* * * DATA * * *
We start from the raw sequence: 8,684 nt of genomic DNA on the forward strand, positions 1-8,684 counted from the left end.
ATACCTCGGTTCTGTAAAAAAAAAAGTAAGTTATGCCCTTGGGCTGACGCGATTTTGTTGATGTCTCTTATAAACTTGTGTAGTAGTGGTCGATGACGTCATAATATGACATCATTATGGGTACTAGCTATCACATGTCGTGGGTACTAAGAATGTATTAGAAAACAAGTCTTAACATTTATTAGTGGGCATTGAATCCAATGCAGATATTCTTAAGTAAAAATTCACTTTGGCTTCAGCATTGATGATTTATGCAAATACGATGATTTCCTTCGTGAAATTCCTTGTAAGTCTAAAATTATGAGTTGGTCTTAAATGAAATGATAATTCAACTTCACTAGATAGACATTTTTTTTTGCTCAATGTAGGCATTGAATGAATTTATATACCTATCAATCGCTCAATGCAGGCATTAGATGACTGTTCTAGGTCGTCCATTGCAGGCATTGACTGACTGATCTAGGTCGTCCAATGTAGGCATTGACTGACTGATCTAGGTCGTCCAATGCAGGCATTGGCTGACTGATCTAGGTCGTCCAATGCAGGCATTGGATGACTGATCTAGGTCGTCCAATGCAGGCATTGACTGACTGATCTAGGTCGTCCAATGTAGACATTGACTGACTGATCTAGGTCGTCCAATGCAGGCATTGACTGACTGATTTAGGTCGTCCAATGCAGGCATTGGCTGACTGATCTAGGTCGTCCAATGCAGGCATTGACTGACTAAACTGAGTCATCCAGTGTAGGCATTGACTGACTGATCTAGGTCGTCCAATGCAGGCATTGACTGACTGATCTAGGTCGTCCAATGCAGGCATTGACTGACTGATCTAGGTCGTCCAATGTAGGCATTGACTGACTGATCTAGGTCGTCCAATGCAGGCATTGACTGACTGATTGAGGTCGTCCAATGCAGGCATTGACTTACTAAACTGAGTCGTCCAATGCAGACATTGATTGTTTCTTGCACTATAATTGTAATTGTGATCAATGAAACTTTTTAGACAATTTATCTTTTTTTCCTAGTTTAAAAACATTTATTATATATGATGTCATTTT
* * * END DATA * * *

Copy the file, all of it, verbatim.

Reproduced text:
We start from the raw sequence: 8,684 nt of genomic DNA on the forward strand, positions 1-8,684 counted from the left end.
ATACCTCGGTTCTGTAAAAAAAAAAGTAAGTTATGCCCTTGGGCTGACGCGATTTTGTTGATGTCTCTTATAAACTTGTGTAGTAGTGGTCGATGACGTCATAATATGACATCATTATGGGTACTAGCTATCACATGTCGTGGGTACTAAGAATGTATTAGAAAACAAGTCTTAACATTTATTAGTGGGCATTGAATCCAATGCAGATATTCTTAAGTAAAAATTCACTTTGGCTTCAGCATTGATGATTTATGCAAATACGATGATTTCCTTCGTGAAATTCCTTGTAAGTCTAAAATTATGAGTTGGTCTTAAATGAAATGATAATTCAACTTCACTAGATAGACATTTTTTTTTGCTCAATGTAGGCATTGAATGAATTTATATACCTATCAATCGCTCAATGCAGGCATTAGATGACTGTTCTAGGTCGTCCATTGCAGGCATTGACTGACTGATCTAGGTCGTCCAATGTAGGCATTGACTGACTGATCTAGGTCGTCCAATGCAGGCATTGGCTGACTGATCTAGGTCGTCCAATGCAGGCATTGGATGACTGATCTAGGTCGTCCAATGCAGGCATTGACTGACTGATCTAGGTCGTCCAATGTAGACATTGACTGACTGATCTAGGTCGTCCAATGCAGGCATTGACTGACTGATTTAGGTCGTCCAATGCAGGCATTGGCTGACTGATCTAGGTCGTCCAATGCAGGCATTGACTGACTAAACTGAGTCATCCAGTGTAGGCATTGACTGACTGATCTAGGTCGTCCAATGCAGGCATTGACTGACTGATCTAGGTCGTCCAATGCAGGCATTGACTGACTGATCTAGGTCGTCCAATGTAGGCATTGACTGACTGATCTAGGTCGTCCAATGCAGGCATTGACTGACTGATTGAGGTCGTCCAATGCAGGCATTGACTTACTAAACTGAGTCGTCCAATGCAGACATTGATTGTTTCTTGCACTATAATTGTAATTGTGATCAATGAAACTTTTTAGACAATTTATCTTTTTTTCCTAGTTTAAAAACATTTATTATATATGATGTCATTTT